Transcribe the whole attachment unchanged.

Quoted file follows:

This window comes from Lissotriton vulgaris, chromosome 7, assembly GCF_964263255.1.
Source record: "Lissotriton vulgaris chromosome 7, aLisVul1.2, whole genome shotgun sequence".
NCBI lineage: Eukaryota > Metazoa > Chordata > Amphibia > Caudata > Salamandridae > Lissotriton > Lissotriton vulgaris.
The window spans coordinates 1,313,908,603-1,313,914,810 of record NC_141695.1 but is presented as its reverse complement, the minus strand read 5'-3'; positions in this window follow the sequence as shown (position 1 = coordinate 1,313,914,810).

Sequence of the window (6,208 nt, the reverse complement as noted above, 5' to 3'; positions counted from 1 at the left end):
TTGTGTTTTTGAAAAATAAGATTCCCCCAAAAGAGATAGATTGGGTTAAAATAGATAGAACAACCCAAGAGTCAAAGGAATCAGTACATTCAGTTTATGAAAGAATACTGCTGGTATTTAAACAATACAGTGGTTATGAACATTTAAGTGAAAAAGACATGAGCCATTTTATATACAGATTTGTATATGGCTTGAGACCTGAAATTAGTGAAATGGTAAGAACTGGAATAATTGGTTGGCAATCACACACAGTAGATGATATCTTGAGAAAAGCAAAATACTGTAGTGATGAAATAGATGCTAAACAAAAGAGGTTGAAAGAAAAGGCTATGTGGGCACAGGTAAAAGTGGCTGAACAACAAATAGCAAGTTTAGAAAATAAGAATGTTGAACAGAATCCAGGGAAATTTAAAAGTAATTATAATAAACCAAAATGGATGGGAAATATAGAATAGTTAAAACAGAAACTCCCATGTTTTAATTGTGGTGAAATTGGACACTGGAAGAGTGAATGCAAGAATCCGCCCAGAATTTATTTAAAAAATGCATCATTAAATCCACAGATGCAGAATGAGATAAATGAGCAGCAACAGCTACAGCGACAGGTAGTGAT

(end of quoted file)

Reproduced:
This window comes from Lissotriton vulgaris, chromosome 7, assembly GCF_964263255.1.
Source record: "Lissotriton vulgaris chromosome 7, aLisVul1.2, whole genome shotgun sequence".
NCBI lineage: Eukaryota > Metazoa > Chordata > Amphibia > Caudata > Salamandridae > Lissotriton > Lissotriton vulgaris.
The window spans coordinates 1,313,908,603-1,313,914,810 of record NC_141695.1 but is presented as its reverse complement, the minus strand read 5'-3'; positions in this window follow the sequence as shown (position 1 = coordinate 1,313,914,810).

Sequence of the window (6,208 nt, the reverse complement as noted above, 5' to 3'; positions counted from 1 at the left end):
TTGTGTTTTTGAAAAATAAGATTCCCCCAAAAGAGATAGATTGGGTTAAAATAGATAGAACAACCCAAGAGTCAAAGGAATCAGTACATTCAGTTTATGAAAGAATACTGCTGGTATTTAAACAATACAGTGGTTATGAACATTTAAGTGAAAAAGACATGAGCCATTTTATATACAGATTTGTATATGGCTTGAGACCTGAAATTAGTGAAATGGTAAGAACTGGAATAATTGGTTGGCAATCACACACAGTAGATGATATCTTGAGAAAAGCAAAATACTGTAGTGATGAAATAGATGCTAAACAAAAGAGGTTGAAAGAAAAGGCTATGTGGGCACAGGTAAAAGTGGCTGAACAACAAATAGCAAGTTTAGAAAATAAGAATGTTGAACAGAATCCAGGGAAATTTAAAAGTAATTATAATAAACCAAAATGGATGGGAAATATAGAATAGTTAAAACAGAAACTCCCATGTTTTAATTGTGGTGAAATTGGACACTGGAAGAGTGAATGCAAGAATCCGCCCAGAATTTATTTAAAAAATGCATCATTAAATCCACAGATGCAGAATGAGATAAATGAGCAGCAACAGCTACAGCGACAGGTAGTGAT